This is an accurate desciption of the Bradbury building. It has of course been used in many different film sets throughout its lifetime but agrueably its most famous role is in the film adaptation of Philip K. Dick's Do Androids Dream of Electric Sheep?- Blade Runner. Being in the Bradbury building is like stepping back into time and into the future all at once, it does feel utopic as though it has some higher purpose in mind for itself and its just biding its time through the ages until that reality arrives. But it also feels lonely and a bit like the world has bypassed it, its strange to think of old buildings and the way they communicate with us.


I also rode the Angels Flight train, another historic downtown Los Angeles landmark. Originally it was built to transport people up to Bunker Hill. Its claim to fame is being the world's shortest railroad, and its steeped in political convtroversy throughout the ages. It was opened in 1901 and then it was dismantled in 1969 and moved from its original location transporting people between Hill st and 3rd, to a block and a half away, but that wasn't until 1996. There was an accident shortly after that which killed one person and caused the railway to close, but they resolved the issue and now you can ride it up for 50 cents. Yahoo!



Wednesday, June 6, 2012

Mount Washington

Yesterday we took a journey up to Mount Washington, a beautiful walk through a great neighbourhood. It was so dense with plants and shade. Unfortunately my computer ate a lot of the pictures I took up there so here are the ones it graciously saved to share with you:




One of the views of the city from near the top. I did have pictures at the top, but someone got greedy.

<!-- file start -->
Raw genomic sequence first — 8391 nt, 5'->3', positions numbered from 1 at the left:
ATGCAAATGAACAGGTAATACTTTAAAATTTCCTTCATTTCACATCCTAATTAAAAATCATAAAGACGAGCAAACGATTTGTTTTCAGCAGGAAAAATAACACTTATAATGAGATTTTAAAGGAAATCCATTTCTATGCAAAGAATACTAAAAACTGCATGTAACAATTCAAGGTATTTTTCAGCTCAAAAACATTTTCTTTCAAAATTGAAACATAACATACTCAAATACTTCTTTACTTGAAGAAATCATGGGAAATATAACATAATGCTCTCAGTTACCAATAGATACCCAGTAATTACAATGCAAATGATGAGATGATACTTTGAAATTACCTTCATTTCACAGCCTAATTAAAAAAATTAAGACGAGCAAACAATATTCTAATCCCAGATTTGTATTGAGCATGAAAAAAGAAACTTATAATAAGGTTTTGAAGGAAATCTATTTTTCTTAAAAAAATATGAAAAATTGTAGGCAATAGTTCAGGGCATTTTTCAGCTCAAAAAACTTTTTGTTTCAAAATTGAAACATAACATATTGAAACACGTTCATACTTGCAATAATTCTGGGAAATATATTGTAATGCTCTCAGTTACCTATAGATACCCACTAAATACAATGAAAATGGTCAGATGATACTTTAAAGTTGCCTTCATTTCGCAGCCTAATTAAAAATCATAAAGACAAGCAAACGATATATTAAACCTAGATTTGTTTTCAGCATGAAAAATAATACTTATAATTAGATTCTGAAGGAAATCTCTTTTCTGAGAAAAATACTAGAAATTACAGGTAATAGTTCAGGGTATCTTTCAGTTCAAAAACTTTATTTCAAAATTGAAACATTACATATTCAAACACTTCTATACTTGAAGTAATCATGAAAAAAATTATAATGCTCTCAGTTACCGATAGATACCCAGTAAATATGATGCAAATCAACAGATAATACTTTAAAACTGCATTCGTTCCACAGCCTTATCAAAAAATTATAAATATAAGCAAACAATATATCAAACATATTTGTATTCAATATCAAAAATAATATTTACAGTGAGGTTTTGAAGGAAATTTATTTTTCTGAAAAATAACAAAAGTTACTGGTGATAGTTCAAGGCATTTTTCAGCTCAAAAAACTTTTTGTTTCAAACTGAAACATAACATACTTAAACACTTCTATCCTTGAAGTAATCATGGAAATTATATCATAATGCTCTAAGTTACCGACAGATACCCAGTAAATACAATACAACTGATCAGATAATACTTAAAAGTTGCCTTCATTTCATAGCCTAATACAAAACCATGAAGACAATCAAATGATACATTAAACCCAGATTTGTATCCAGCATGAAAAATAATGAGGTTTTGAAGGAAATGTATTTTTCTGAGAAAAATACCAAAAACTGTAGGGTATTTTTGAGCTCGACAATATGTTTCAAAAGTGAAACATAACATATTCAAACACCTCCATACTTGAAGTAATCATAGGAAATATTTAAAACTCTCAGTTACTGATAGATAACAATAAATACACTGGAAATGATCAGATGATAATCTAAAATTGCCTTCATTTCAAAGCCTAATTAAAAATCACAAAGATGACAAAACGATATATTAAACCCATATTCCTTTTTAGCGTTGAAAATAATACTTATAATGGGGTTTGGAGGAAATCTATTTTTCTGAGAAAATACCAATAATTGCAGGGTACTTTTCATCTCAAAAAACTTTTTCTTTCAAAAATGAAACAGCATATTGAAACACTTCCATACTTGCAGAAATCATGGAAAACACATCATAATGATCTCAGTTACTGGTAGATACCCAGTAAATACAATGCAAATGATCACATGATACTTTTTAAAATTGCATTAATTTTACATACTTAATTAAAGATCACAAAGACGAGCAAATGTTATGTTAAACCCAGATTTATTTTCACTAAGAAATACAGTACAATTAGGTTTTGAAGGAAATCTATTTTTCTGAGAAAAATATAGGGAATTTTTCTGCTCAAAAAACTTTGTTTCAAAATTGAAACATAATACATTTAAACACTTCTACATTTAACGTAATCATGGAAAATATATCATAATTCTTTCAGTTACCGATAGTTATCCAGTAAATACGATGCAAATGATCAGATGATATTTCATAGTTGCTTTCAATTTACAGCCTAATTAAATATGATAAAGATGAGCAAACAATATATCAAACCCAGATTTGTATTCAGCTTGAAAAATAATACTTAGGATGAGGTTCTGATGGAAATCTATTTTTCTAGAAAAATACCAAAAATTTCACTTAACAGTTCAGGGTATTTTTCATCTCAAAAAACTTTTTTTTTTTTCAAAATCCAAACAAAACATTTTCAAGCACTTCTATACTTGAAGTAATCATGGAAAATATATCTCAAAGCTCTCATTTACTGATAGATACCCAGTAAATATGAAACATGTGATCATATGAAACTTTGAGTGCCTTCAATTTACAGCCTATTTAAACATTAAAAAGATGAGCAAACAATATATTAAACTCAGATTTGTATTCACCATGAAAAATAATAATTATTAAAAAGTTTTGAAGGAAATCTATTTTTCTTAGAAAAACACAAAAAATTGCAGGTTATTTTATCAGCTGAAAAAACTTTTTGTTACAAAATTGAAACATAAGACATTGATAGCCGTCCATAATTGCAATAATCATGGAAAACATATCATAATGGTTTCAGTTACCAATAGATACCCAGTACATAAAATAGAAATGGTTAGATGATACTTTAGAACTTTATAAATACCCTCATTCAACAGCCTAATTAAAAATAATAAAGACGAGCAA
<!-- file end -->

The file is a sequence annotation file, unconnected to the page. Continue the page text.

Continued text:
At the top of the mountain there are beautiful meditation gardens at the Self-Realization Fellowship.











The wise old cat who lived there.



Oranges right off the tree have an unbelievable taste. So good.

Friday, June 1, 2012

Noah Purifoy

In Joshua Tree there is a collection of work by the late Noah Purifoy. All these pieces have been constructed sometime between 1989 and 2004 and they sit out in the desert sun and turn into something rich and strange. The works are really spooky and beautiful, each one stands alone but together they seem to paint this picture of some kind of lost civilization. The first one is my favourite, its called Carousel. There were birds living in the fabric that hung from the ceiling and the circular building had a hole in its roof where light shone in on this altar-like assemblage of old computers and keyboards. The pieces along the walls seemed like little shrines.










The impact of the sun on the materials was really apparent but things don't really decay in the desert, they just change into something more desert-like. They harden, and discolour.